I investigate queer fun, cabaret and homemade mutant hope machines.
My PhD research (completed 2019) grew out of an AHRC-funded Collaborative Doctoral Award linking Queen Mary University of London and queer performance collective Duckie.
It describes how participatory performance practices can materialise better worlds for marginalised people, especially when they draw on queer understandings of family and fun to create emergent, autonomous and adaptive forms and processes that routinely generate collective hope in more just and pleasurable futures.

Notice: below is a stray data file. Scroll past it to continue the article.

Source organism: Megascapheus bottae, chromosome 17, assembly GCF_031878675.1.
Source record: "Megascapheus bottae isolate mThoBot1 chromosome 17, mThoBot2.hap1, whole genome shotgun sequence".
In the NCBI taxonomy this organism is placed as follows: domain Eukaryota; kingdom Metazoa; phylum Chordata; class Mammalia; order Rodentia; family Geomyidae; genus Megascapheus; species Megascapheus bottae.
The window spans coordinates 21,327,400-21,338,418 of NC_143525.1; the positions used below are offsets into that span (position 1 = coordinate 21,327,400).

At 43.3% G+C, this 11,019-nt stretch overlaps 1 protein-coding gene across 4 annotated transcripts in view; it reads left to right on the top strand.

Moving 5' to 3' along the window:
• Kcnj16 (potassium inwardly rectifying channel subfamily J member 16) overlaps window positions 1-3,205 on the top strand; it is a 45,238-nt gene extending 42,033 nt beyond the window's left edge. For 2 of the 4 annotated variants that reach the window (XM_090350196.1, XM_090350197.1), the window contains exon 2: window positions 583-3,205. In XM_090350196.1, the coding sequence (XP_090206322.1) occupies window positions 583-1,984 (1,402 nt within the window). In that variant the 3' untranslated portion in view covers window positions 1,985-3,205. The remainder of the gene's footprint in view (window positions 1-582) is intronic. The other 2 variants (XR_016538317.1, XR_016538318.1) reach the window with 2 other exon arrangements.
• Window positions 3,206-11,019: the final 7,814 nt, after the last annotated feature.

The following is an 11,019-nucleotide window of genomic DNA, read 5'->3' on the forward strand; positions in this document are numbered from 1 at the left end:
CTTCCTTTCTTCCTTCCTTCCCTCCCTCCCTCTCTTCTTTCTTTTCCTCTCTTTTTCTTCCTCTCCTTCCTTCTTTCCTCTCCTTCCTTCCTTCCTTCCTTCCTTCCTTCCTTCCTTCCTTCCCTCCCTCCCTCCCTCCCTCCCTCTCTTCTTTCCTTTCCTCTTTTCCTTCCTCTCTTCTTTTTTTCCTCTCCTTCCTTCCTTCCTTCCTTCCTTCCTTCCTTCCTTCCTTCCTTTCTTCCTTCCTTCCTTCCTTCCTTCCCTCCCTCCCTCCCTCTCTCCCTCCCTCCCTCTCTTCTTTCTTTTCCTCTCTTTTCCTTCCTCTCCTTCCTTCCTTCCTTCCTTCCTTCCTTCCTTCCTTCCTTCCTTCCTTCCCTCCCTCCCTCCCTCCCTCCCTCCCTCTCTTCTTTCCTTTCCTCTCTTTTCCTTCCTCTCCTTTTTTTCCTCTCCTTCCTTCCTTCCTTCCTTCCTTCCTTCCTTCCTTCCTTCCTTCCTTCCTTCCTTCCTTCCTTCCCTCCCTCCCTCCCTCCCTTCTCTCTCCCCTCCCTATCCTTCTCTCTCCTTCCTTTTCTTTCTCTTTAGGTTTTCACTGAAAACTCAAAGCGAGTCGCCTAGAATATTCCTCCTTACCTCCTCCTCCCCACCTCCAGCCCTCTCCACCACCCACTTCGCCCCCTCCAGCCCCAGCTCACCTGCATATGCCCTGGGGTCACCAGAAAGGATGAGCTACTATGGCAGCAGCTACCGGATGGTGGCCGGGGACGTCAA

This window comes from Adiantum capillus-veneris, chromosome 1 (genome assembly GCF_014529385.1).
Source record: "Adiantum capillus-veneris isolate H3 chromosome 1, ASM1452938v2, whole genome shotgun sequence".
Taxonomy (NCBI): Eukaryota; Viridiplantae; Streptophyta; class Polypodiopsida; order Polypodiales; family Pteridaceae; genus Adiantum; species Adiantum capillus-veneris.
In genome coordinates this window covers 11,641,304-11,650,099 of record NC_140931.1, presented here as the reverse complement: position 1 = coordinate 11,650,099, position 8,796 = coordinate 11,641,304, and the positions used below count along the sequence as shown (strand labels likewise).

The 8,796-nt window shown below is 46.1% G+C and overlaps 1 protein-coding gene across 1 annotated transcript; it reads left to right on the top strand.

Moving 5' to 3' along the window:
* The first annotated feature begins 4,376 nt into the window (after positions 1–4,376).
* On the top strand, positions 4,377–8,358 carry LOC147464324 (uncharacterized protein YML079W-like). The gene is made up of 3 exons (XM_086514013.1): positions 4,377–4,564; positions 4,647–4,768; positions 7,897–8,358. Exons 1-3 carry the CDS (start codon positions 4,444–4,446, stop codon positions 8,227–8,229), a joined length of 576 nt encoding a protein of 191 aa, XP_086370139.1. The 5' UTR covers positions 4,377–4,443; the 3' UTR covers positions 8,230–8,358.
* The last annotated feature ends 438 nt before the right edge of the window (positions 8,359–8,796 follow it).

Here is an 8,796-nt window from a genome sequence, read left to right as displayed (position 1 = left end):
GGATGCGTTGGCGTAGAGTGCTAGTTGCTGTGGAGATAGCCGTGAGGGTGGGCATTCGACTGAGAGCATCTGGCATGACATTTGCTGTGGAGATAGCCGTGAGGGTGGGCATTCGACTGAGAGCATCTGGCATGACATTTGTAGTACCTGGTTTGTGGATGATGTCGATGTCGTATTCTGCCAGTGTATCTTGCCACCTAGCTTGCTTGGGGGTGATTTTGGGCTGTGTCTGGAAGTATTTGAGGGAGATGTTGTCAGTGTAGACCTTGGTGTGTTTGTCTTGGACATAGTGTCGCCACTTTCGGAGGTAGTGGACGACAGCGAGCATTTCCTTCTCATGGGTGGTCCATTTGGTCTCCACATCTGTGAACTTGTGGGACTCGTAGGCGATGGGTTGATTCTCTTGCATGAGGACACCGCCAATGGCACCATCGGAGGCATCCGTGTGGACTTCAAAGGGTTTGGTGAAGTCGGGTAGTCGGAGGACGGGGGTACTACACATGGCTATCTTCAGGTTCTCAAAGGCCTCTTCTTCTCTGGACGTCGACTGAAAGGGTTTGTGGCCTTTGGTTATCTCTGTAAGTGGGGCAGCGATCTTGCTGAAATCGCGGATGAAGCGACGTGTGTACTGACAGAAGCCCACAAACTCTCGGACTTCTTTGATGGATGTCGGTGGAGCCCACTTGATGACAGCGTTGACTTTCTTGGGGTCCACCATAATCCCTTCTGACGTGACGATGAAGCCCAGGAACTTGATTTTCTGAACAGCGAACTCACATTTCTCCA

That might involve a queer club night, a summer school for young LGBTQ+ performers, an afternoon cabaret for older working-class people at risk of isolation or a drop-in art project for people living with homelessness and addiction.
As part of my research, in 2017 I worked with Duckie to produce Queer Fun, an ivory-tower vaudeville at the Royal Vauxhall Tavern. I’ve also presented at various national and international conferences and have a couple of academic book chapters awaiting publication. Beyond academia, I'm also a critic, blogger, producer and filmmaker.
My campaigning work around queer space includes writing the successful application to make the Royal Vauxhall Tavern the UK's first building to be statutorily listed in recognition of its LGBTQ+ heritage.